Cocoa powder is cacao without cocoa butter. Making you cuckoo crazy trying to wrap your head around that one? You’re tellin' me!
Both are chocolate products that are rich in antioxidants and great for boosting memory and mood. They can even support regular blood pressure, insulin levels and insulin sensitivity, and even reduce oxidation of LDL-cholesterol, a risk factor for heart disease.
Perhaps most comforting of all is that cocoa and cacao support satiety. Having a little chocolate after a meal doesn’t have to be so bad after all! Especially if it’s coming in the form of a nutrient-dense smoothie. Add cocoa or cacao to smoothies featuring bananas, nut and seed butters, berries, and coffee!
And here’s a fun fact for ya...
Cocoa beans were used throughout Mesoamerica as currency, a practice that probably existed for many centuries. Columbus and his crew encountered some Amerindians who were very protective of their “almonds” (what were really cocoa seeds/beans).
Cheers to fabulous health!
The information in this article is designed for educational purposes only and is not intended to be a substitute for informed medical advice or care. This information should not be used to diagnose or treat any health problems or illnesses without consulting a doctor. Consult with a health care practitioner before relying on any information in this article or on this website. If you're interested in making diet and lifestyle changes to gain fabulous health, we have nutrition and wellness service options that could help:
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References & Additional Reading:
Badrie, N., Bekele, F., Sikora, E., & Sikora, M. (2015). Cocoa agronomy, quality, nutritional, and health aspects. Critical reviews in food science and nutrition, 55(5), 620–659. https://doi.org/10.1080/10408398.2012.669428
CraftChocolateTV. (2020, Jul 20). How We Make Cacao Nibs | Ep.50 | Craft Chocolate TV). YouTube. https://youtu.be/kVdor-5kM0o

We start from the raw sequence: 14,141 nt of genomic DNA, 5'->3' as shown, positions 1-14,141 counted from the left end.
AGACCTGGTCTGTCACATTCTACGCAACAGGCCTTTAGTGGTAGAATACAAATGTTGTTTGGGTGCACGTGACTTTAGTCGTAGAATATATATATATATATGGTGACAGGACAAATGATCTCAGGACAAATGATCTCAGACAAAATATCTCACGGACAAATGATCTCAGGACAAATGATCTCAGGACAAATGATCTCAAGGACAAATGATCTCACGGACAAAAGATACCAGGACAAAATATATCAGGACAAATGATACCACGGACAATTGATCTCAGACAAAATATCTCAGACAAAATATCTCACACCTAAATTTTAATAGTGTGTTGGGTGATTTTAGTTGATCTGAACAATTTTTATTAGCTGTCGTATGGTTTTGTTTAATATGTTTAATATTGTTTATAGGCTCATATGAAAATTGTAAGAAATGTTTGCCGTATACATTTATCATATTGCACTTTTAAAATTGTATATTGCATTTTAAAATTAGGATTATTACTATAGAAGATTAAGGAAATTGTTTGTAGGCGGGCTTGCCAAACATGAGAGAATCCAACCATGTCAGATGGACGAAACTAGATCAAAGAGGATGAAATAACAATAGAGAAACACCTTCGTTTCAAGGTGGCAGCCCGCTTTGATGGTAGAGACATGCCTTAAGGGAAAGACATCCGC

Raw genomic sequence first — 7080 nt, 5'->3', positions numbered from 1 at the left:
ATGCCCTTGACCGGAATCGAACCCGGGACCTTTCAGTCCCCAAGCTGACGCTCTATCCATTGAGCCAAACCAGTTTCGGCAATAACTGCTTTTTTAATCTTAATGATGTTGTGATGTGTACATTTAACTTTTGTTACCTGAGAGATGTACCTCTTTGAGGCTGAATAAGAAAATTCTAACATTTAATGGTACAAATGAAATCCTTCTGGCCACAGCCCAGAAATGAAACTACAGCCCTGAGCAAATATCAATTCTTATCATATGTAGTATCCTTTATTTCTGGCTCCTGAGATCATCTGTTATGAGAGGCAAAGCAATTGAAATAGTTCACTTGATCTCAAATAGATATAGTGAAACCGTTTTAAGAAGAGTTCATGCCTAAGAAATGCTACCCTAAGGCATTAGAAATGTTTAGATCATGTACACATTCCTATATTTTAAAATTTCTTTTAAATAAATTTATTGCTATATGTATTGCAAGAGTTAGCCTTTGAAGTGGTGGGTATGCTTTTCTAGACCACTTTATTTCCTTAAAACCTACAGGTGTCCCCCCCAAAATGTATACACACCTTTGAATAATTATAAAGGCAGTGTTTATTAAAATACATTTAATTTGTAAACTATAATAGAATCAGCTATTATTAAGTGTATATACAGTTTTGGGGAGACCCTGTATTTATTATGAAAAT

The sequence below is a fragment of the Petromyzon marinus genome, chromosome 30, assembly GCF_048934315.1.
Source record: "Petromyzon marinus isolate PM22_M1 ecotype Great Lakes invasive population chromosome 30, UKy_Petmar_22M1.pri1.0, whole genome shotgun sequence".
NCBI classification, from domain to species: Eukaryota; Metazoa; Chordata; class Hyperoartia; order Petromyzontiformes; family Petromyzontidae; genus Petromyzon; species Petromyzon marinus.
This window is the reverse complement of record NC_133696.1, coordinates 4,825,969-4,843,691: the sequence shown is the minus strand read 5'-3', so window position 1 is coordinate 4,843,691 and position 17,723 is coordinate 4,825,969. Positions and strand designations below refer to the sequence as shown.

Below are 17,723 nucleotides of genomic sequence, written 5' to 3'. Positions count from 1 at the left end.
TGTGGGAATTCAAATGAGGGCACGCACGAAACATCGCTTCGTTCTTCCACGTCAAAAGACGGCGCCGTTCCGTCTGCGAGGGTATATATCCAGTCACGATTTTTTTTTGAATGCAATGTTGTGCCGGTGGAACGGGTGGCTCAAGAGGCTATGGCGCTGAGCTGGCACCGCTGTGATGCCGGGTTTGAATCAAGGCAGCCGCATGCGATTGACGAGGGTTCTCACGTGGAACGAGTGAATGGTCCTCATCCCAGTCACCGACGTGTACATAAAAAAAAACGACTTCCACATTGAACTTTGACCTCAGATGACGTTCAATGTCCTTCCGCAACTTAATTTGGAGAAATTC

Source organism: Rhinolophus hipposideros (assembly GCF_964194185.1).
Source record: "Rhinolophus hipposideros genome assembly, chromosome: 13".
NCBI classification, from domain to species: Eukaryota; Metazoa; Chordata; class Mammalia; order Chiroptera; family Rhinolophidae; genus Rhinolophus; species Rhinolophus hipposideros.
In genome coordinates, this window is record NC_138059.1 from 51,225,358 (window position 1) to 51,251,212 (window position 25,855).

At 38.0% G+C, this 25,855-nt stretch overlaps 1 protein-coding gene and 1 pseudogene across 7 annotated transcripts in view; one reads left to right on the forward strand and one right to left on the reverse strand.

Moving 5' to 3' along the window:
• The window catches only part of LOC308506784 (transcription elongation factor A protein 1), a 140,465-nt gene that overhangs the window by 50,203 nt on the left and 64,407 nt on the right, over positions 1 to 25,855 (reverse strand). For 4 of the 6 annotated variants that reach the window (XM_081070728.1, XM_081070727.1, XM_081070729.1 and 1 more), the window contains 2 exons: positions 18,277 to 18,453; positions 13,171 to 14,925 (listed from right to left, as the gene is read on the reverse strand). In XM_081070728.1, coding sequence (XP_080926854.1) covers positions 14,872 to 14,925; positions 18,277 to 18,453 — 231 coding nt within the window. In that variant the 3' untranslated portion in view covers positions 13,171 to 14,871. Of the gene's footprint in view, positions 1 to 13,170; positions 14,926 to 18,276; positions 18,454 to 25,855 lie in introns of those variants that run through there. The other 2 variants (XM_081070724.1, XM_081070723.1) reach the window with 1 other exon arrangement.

Cometto, A. (2021, Nov 5). One Plant, Numerous Benefits. Fabulous Nutrition LLC. https://www.fabulous-nutrition.com/post/sweetpotatoes.
Gruenwald, J., Freder, J., & Armbruester, N. (2010). Cinnamon and health. Critical reviews in food science and nutrition, 50(9), 822–834. https://doi.org/10.1080/10408390902773052
Jiang T.A. (2019). Health Benefits of Culinary Herbs and Spices. Journal of AOAC International, 102(2), 395-411. https://doi.org/10.5740/jaoacint.18-0418
Montagna, M. T., Diella, G., Triggiano, F., Caponio, G. R., De Giglio, O., Caggiano, G., Di Ciaula, A., & Portincasa, P. (2019). Chocolate, "Food of the Gods": History, Science, and Human Health. International journal of environmental research and public health, 16(24), 4960. https://doi.org/10.3390/ijerph16244960
Nutrition Data: Know what you eat. (2018, May 25). Collards, raw Nutrition Facts & Calories. https://nutritiondata.self.com/facts/vegetables-and-vegetable-products/2410/2
Nutrition Data: Know what you eat. (2018, May 25). Kale, raw Nutrition Facts & Calories. https://nutritiondata.self.com/facts/vegetables-and-vegetable-products/2461/2
Nutrition Data: Know what you eat. (2018, May 25). Spices, cinnamon, ground [Cassia], Nutrition Facts & Calories. https://nutritiondata.self.com/facts/spices-and-herbs/180/2
Nutrition Data: Know what you eat. (2018, May 25). Spinach, raw Nutrition Facts & Calories. https://nutritiondata.self.com/facts/vegetables-and-vegetable-products/2626/2
VitaJing Herbs. (2019, Apr 19). Difference Between Cacao & Cocoa? YouTube. https://youtu.be/xxuCGtc_GTo
Zimmermann, B. F., & Ellinger, S. (2020). Cocoa, Chocolate, and Human Health. Nutrients, 12(3), 698. https://doi.org/10.3390/nu12030698